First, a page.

While many might feel CM PS Golay’s win in Poklok-Kamrang is the bigger story, I believe the saffron party’s ‘elected’ entry into state legislature to be more significant
A lot happened this October in Sikkim. Bharatiya Janata Party (BJP) candidates won Assembly elections for the first time in the state. Former CM Pawan Chamling’s party suffered a heavy loss from its stronghold, Poklok Kamrang, confirming that Mr Chamling will remain the lone opposition leader in the State Assembly. What was also confirmed was that PS Tamang [Golay] will remain the chief minister of Sikkim after he contested and won the by-election. And, of course, what could be more dramatic than the current CM winning from the former CM’s homeground.
Let’s start with BJP in Sikkim. While many might feel that Golay’s win in Poklok-Kamrang, where he got over 85% of the votes cast, is the bigger story, I believe BJP’s “elected” entry into the state legislature to be more significant. A party that has been continuously losing deposits in elections held in Sikkim so far, including this year’s April elections, now has 12 MLAs [two elected and 10 switchovers from SDF]. BJP would have been the main opposition in the state but for its pre-bypoll seat-sharing alliance with SKM. However, it is not yet clear what this alliance means now that the elections are over. The BJP has some heavyweight leaders who switched over from the SDF and who would expect to be given important portfolios in what they must be hoping is now an alliance government.
However, if one were to take seriously some of the recent statements made by SKM and BJP, these could very well be rumblings of a possible discord in the alliance. In the evening of the by-poll results, SKM spokesperson Jacob Khaling had said in a press meet that the 10 BJP legislators [switchovers from SDF] will not be accommodated on the treasury bench. The next day, BJP state unit president DB Chauhan said that BJP will treat all its 12 MLAs equally.
Another twist was added to the SKM-BJP tale when the Assembly convened on November 11 to swear in the CM as an MLA along with the two BJP MLAs. The Speaker informed the House that the “documentation” submitted by the 12 former SDF MLAs claiming new identities in the Assembly were not completely in order hence they could not yet be recognised as BJP  and SKM  MLAs. Interestingly, the two SKM MLAs here are those who had switched over from SDF after they claimed that their conscience did not allow them to join BJP as the other ten were planning to.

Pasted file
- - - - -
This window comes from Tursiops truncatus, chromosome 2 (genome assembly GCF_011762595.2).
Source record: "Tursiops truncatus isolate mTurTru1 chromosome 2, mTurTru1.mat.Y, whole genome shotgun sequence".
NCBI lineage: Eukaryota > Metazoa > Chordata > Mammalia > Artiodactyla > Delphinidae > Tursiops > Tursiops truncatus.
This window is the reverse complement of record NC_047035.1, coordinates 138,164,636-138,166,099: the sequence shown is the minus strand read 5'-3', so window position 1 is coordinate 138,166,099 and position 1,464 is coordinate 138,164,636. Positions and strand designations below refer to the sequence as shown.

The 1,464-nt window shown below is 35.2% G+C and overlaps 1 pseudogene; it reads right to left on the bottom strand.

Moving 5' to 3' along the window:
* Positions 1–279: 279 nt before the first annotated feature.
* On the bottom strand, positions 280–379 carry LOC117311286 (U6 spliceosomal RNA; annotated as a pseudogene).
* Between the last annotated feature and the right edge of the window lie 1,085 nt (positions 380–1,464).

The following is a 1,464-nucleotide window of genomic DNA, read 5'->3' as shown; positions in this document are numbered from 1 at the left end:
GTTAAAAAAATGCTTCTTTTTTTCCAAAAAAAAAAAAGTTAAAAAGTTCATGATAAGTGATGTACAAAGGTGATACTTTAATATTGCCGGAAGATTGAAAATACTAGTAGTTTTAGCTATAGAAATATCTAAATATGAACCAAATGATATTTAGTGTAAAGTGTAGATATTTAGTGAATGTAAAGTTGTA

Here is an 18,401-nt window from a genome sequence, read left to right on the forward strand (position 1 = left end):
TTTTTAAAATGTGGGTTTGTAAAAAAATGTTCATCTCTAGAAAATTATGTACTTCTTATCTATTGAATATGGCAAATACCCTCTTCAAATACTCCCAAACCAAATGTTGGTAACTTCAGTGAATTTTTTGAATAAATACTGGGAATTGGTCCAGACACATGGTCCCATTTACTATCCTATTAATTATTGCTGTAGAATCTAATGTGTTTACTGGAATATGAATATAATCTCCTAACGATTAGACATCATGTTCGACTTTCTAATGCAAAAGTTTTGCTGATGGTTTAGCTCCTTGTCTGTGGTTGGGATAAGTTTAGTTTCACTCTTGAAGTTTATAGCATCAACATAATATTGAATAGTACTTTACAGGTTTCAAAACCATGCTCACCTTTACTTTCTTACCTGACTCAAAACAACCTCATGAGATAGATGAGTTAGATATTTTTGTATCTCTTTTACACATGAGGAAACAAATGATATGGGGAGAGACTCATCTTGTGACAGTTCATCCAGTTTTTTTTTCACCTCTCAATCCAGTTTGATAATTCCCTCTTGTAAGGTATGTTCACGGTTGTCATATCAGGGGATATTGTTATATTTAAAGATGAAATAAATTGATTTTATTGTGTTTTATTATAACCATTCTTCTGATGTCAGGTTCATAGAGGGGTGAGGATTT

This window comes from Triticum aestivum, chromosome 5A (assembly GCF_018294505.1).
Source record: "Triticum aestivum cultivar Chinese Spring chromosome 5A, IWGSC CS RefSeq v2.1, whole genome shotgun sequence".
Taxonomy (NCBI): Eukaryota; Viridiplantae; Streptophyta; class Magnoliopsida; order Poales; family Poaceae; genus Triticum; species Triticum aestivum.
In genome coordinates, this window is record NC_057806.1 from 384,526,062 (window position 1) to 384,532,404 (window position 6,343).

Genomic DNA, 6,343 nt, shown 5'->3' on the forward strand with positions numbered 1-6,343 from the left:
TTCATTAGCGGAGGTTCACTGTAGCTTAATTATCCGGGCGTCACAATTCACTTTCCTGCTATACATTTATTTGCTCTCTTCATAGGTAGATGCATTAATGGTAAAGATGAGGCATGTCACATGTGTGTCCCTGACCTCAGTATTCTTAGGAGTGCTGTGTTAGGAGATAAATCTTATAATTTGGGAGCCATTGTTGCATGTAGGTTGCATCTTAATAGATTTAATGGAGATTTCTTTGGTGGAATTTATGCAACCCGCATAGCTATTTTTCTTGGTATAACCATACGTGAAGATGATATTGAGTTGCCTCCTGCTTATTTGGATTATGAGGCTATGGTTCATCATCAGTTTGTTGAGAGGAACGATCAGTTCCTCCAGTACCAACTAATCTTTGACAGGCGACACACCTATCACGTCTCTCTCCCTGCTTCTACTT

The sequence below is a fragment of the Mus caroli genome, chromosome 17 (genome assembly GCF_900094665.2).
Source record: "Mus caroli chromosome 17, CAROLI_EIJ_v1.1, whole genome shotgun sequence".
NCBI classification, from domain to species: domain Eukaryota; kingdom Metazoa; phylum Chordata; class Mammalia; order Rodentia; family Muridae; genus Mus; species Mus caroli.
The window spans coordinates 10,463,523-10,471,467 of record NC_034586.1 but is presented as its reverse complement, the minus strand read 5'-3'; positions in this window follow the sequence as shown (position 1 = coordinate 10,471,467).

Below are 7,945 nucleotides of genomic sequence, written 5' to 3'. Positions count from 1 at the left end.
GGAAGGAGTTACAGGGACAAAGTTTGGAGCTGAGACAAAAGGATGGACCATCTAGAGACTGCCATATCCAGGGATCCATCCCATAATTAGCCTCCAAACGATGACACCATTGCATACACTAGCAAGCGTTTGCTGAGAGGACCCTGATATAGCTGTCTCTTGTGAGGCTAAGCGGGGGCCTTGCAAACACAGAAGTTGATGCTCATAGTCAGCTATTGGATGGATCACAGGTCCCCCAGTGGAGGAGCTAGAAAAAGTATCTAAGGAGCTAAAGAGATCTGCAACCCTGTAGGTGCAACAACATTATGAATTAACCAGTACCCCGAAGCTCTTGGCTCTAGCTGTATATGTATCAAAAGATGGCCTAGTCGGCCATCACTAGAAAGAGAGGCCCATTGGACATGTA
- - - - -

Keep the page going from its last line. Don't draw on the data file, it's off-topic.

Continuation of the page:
Much can be read into a comment included by the chief minister in his recent address in the Assembly. History, he claimed, had been made in Sikkim because a ruling party [SKM] had helped Opposition MLAs [BJP] get elected. If this is how the SKM president sees the seat-sharing alliance, then as far as he is concerned, the SKM-BJP relationship is quite clear – that of ruling and opposition. There was much speculation about where this alliance was headed, and his comment needs to be seen in that context. This is not necessarily what the BJP believed the alliance to be.
After SKM announced its seat-sharing arrangement with BJP, the very next day, a Sunday, the Election Commission of India announced that it had relaxed the disqualification period of PS Tamang allowing him to contest the by-election. The ECI’s announcement came a day before the last day for filling nominations. Three constituencies were going to poll, and SKM gave two of them to BJP retaining only one, Poklok Kamrang, for its president. In return, PS Tamang got to contest elections and remain the chief minister of Sikkim.
In all this, it is the ECI’s role that has not attracted as much noise as it should have in the state. In the recent past, there has been several cases across the country where questions have been raised about the ECI’s independence and this time the Sikkim by-polls have raised similar questions given the timing of the relaxation granted to Mr Tamang which opens the doors for much speculation.
But, BJP is finally here.
How did they get here?
Less than a month after the April elections, 10 SDF MLAs joined BJP. Just before the October by-polls, SKM’s Sonam Venchungpa joined BJP in order to contest the by-polls from Martam-Rumtek constituency. He had lost the April elections to SDF’s DT Lepcha by just 73 votes so he was always expected to win now that his party was in government.
In Gangtok constituency, where anti-BJP feelings were the strongest, more people voted against BJP however the votes got divided amongst five other candidates resulting in a win for BJP’s YT Lepcha. The five other candidates collectively polled 1000 more votes than the winning candidate. One must also factor in the low voter turn-out in the Gangtok by-polls where in April, 62% had turned up for voting as compared to the 52% voter turn-out in October. The low turn-out could be accrued to the discontent among voters including SKM supporters over their constituency being handed over to a party which till now had no currency in the state.
That the people were not happy with the SKM-BJP seat sharing in Gangtok is evident from the fact that other candidates, who had contested the April elections as well, got far more votes this time. Delay Namgyal Barfungpa who had polled around 90 votes from Gangtok in April, became the runner-up this time with around 1,400 votes. However, all said and done, with 2,500 votes Mr Lepcha is now representing a constituency of 12,000 voters.
None of these can be considered wins, but win BJP has. With this in mind, people of Sikkim now need to ponder over what BJP intends to do with its 12 MLAs in the State Assembly; warming the Opposition bench is clearly not what the 10 MLAs had in mind since they could have done that wearing SDF colours as well.
(Tshering Eden is a features editor with Summit Times, an English daily newspaper from Sikkim. Views expressed are the author’s own)